Slipping Chains and Time

Colson Whitehead Madeline Whitehead

"The Underground Railroad"
Colson Whitehead
Doubleday, $26.95

In Colson Whitehead’s 2001 novel, “John Henry Days,” a black journalist known only as J. attends the annual John Henry festival. J. is a junketeer — that is, a journalist on assignment who enjoys sponging off publishers for free lodging and per diems in exchange for mediocre copy on frivolous subjects. The tension of the novel was in watching Mr. Whitehead juxtapose the journalist’s disaffection with scenes of the real-life exploits of the legendary John Henry. It was clear that Mr. Whitehead, a former journalist, was excoriating himself — for eating at the trough of junk publishing while other African-Americans did important work.

With his new novel, “The Underground Railroad,” Mr. Whitehead no longer needs to take himself to task. 

The novel tells the story of Cora, a teenage slave who flees for the North. Early in the novel, Mr. Whitehead depicts life on the plantation with a visceral authority that still has the ability to shock in our jaded era. 

“Not long after it became known that Cora’s womanhood had come into flower, Edward, Pot, and two hands from the southern half dragged her behind the smokehouse. If anyone heard or saw, they did not intervene. The Hob women sewed her up.”

But Mr. Whitehead is too smart a writer to make “The Underground Railroad” simply another litany of white atrocities and triumphant freedom. That story has been told countless times, and told well. In this novel, after 60 pages of plantation life scenes (which include a brilliant set piece about a tiny garden plot that Cora protects with brutal determination), the writer finds a completely new way to tell the story of the escaped slave. 

Mr. Whitehead, whose novels often brush against the barriers of postmodernism, invents a real — rather than metaphorical — underground railroad, complete with boxcars, tracks, and railway men. (It is interesting that many high school teachers have complained that they bought copies of Mr. Whitehead’s book based on the title and Oprah’s recommendation, only to find that the novel completely upended the historical facts.) And if the reader thinks that such a railway is a one-way ticket to safety, they will have to think again. Mr. Whitehead has a few more tricks up his sleeve.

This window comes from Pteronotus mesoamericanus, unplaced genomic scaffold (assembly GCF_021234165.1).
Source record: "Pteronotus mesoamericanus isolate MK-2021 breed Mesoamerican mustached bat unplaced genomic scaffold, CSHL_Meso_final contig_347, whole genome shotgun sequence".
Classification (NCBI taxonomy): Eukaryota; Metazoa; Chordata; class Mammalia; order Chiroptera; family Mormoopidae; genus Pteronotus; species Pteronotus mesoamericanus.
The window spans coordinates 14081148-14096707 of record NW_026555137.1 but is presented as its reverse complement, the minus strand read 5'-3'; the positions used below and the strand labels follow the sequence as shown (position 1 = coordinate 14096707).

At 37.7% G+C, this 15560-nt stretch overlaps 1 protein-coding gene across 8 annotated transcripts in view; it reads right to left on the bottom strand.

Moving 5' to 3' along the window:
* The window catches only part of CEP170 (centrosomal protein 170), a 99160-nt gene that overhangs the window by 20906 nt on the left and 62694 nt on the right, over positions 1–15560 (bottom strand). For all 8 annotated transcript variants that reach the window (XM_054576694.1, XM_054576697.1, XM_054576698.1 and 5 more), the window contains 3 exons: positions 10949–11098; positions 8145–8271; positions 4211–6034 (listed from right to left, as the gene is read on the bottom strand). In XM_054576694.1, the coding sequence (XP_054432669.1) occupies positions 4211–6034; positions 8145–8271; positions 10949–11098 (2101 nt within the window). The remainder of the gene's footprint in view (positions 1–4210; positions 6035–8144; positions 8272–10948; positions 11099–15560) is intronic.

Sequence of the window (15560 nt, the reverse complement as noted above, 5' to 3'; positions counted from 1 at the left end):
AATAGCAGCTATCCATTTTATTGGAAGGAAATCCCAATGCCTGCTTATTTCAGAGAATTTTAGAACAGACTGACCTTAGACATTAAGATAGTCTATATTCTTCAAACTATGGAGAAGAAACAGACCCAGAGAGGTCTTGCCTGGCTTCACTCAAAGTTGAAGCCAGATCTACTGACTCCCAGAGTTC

The author manipulates time and space so that when Cora gets off the railroad in South Carolina she sees a skyscraper, then meets a group of whites who seem accepting of fleeing slaves, but on whom they are in fact conducting genetic experiments. (This hearkens to the Tuskegee incident beginning in the 1930s in which African-American men with syphilis were led to believe they were receiving treatment but were in fact the subject of a medical experiment.) That the reader is not exactly sure what time period Cora is suddenly in only makes the encounter more disorienting and creepy. Stops in Indiana and Tennessee offer different, though equally imaginative, perils. 

Still, “The Underground Railroad” doesn’t always keep its momentum; sometimes Mr. Whitehead’s postmodern flourishes seem to get the best of him. Just when you are caught up in the suspense of Cora’s flight, for example, Mr. Whitehead interjects yet another character, taking us backward or forward in time and disrupting the novel’s trajectory. Some of these characters are worth the diversion, such as the brutal white slave hunter Ridgeway (“If niggers were supposed to have their freedom, they wouldn’t be in chains”), while others are less interesting. Of course it may simply be that Cora is so compelling a character — and you are rooting so hard for her to find freedom — that any detour from her story can seem like a narrative misstep.

Nevertheless, there’s no denying that the book is a triumph. Mr. Whitehead has found a new way to tell the story of slavery that seems more real than if he had stuck to the facts. “All art is a lie that helps us see the truth more clearly,” Picasso once said. “The Underground Railroad” fulfills that edict, and is undoubtedly the most audacious and inventive novel of the year. 

Colson Whitehead is the author “Sag Harbor,” about his time growing up there.

Kurt Wenzel’s novels include “Lit Life.” A regular book reviewer for The Star, he lives in Springs.